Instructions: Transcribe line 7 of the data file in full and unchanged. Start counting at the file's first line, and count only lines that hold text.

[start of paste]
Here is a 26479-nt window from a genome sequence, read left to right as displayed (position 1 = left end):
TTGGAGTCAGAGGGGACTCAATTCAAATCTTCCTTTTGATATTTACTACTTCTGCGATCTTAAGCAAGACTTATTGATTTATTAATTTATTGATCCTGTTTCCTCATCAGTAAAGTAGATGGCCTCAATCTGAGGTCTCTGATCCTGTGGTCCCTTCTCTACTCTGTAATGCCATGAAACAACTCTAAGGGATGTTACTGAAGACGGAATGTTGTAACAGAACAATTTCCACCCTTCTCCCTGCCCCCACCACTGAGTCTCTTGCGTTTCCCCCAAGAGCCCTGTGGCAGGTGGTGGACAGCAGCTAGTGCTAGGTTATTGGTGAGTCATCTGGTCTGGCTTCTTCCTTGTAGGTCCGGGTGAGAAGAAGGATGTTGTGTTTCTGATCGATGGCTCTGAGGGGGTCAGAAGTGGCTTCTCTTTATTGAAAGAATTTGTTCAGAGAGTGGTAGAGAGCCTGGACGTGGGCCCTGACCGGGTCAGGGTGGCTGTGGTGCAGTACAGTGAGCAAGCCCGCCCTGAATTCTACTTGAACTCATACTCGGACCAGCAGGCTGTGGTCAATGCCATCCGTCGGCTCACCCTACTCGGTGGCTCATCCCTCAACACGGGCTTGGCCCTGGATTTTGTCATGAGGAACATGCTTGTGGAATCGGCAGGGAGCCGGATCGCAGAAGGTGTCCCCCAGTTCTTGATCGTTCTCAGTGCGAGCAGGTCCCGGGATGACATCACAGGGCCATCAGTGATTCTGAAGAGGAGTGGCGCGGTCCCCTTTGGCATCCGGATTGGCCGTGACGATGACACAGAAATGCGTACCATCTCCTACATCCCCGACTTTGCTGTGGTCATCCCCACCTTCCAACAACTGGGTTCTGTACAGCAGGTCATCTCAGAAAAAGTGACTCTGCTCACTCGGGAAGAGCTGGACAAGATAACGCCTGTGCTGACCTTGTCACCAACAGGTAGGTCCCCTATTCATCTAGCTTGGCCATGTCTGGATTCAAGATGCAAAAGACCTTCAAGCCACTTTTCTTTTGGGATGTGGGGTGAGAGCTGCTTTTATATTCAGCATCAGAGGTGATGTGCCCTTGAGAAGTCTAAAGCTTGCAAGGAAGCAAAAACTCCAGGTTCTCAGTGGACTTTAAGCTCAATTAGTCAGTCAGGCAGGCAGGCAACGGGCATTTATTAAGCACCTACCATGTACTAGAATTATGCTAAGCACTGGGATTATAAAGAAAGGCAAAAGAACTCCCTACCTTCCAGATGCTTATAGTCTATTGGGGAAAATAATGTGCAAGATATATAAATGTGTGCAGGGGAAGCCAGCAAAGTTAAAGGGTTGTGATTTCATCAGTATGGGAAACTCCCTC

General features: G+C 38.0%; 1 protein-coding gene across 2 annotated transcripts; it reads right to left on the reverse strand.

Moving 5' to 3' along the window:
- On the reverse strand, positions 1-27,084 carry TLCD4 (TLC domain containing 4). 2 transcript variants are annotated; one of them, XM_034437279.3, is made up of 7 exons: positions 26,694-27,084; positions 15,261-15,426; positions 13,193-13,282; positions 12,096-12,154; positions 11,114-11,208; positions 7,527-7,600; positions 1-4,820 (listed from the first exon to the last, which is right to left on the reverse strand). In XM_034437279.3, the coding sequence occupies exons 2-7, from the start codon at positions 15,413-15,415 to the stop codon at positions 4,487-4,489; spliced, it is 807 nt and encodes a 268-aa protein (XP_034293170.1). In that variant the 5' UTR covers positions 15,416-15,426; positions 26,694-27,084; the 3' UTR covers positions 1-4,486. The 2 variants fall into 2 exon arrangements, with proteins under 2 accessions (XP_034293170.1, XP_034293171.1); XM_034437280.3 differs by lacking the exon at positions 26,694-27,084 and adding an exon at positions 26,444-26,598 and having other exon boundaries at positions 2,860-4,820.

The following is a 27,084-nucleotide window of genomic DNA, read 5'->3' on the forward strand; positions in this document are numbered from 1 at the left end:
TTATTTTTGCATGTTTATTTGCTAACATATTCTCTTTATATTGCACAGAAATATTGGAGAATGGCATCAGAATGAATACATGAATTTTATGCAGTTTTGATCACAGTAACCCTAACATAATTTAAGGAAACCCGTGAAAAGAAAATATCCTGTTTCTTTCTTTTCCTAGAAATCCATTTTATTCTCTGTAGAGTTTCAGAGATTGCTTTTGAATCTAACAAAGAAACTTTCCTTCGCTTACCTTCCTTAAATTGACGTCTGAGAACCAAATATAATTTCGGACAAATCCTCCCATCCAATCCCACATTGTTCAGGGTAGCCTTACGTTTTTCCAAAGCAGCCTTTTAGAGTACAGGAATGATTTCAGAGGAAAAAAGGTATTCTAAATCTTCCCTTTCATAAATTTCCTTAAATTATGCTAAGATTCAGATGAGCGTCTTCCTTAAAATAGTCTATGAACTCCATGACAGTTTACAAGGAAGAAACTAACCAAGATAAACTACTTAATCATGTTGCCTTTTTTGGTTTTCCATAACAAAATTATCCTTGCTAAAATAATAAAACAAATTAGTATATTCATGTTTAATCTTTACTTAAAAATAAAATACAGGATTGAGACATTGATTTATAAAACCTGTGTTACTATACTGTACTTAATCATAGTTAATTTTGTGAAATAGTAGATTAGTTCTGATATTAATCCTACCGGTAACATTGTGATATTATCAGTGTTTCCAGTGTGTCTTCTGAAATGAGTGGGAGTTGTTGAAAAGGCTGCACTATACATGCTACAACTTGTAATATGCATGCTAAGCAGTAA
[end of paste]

TTATTTTTGCATGTTTATTTGCTAACATATTCTCTTTATATTGCACAGAAATATTGGAGAATGGCATCAGAATGAATACATGAATTTTATGCAGTTTTGATCACAGTAACCCTAACATAATTTAAGGAAACCCGTGAAAAGAAAATATCCTGTTTCTTTCTTTTCCTAGAAATCCATTTTATTCTCTGTAGAGTTTCAGAGATTGCTTTTGAATCTAACAAAGAAACTTTCCTTCGCTTACCTTCCTTAAATTGACGTCTGAGAACCAAATATAATTTCGGACAAATCCTCCCATCCAATCCCACATTGTTCAGGGTAGCCTTACGTTTTTCCAAAGCAGCCTTTTAGAGTACAGGAATGATTTCAGAGGAAAAAAGGTATTCTAAATCTTCCCTTTCATAAATTTCCTTAAATTATGCTAAGATTCAGATGAGCGTCTTCCTTAAAATAGTCTATGAACTCCATGACAGTTTACAAGGAAGAAACTAACCAAGATAAACTACTTAATCATGTTGCCTTTTTTGGTTTTCCATAACAAAATTATCCTTGCTAAAATAATAAAACAAATTAGTATATTCATGTTTAATCTTTACTTAAAAATAAAATACAGGATTGAGACATTGATTTATAAAACCTGTGTTACTATACTGTACTTAATCATAGTTAATTTTGTGAAATAGTAGATTAGTTCTGATATTAATCCTACCGGTAACATTGTGATATTATCAGTGTTTCCAGTGTGTCTTCTGAAATGAGTGGGAGTTGTTGAAAAGGCTGCACTATACATGCTACAACTTGTAATATGCATGCTAAGCAGTAA